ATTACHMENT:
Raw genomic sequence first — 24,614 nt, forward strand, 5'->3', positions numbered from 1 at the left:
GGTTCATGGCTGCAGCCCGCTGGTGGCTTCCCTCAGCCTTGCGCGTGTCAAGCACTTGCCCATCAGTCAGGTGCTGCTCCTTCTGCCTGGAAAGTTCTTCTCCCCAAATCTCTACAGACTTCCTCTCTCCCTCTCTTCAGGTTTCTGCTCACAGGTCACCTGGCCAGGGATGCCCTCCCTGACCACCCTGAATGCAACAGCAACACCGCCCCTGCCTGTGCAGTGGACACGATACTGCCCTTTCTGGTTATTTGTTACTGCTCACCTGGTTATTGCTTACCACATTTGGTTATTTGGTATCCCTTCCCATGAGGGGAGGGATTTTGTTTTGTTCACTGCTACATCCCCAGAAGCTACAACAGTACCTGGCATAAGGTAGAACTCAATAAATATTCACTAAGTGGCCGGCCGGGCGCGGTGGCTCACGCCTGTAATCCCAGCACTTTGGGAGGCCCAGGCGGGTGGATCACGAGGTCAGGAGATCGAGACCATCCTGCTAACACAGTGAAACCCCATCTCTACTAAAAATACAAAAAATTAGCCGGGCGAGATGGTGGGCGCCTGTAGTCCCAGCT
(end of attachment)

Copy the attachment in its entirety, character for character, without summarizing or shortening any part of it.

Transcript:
Raw genomic sequence first — 24,614 nt, forward strand, 5'->3', positions numbered from 1 at the left:
GGTTCATGGCTGCAGCCCGCTGGTGGCTTCCCTCAGCCTTGCGCGTGTCAAGCACTTGCCCATCAGTCAGGTGCTGCTCCTTCTGCCTGGAAAGTTCTTCTCCCCAAATCTCTACAGACTTCCTCTCTCCCTCTCTTCAGGTTTCTGCTCACAGGTCACCTGGCCAGGGATGCCCTCCCTGACCACCCTGAATGCAACAGCAACACCGCCCCTGCCTGTGCAGTGGACACGATACTGCCCTTTCTGGTTATTTGTTACTGCTCACCTGGTTATTGCTTACCACATTTGGTTATTTGGTATCCCTTCCCATGAGGGGAGGGATTTTGTTTTGTTCACTGCTACATCCCCAGAAGCTACAACAGTACCTGGCATAAGGTAGAACTCAATAAATATTCACTAAGTGGCCGGCCGGGCGCGGTGGCTCACGCCTGTAATCCCAGCACTTTGGGAGGCCCAGGCGGGTGGATCACGAGGTCAGGAGATCGAGACCATCCTGCTAACACAGTGAAACCCCATCTCTACTAAAAATACAAAAAATTAGCCGGGCGAGATGGTGGGCGCCTGTAGTCCCAGCT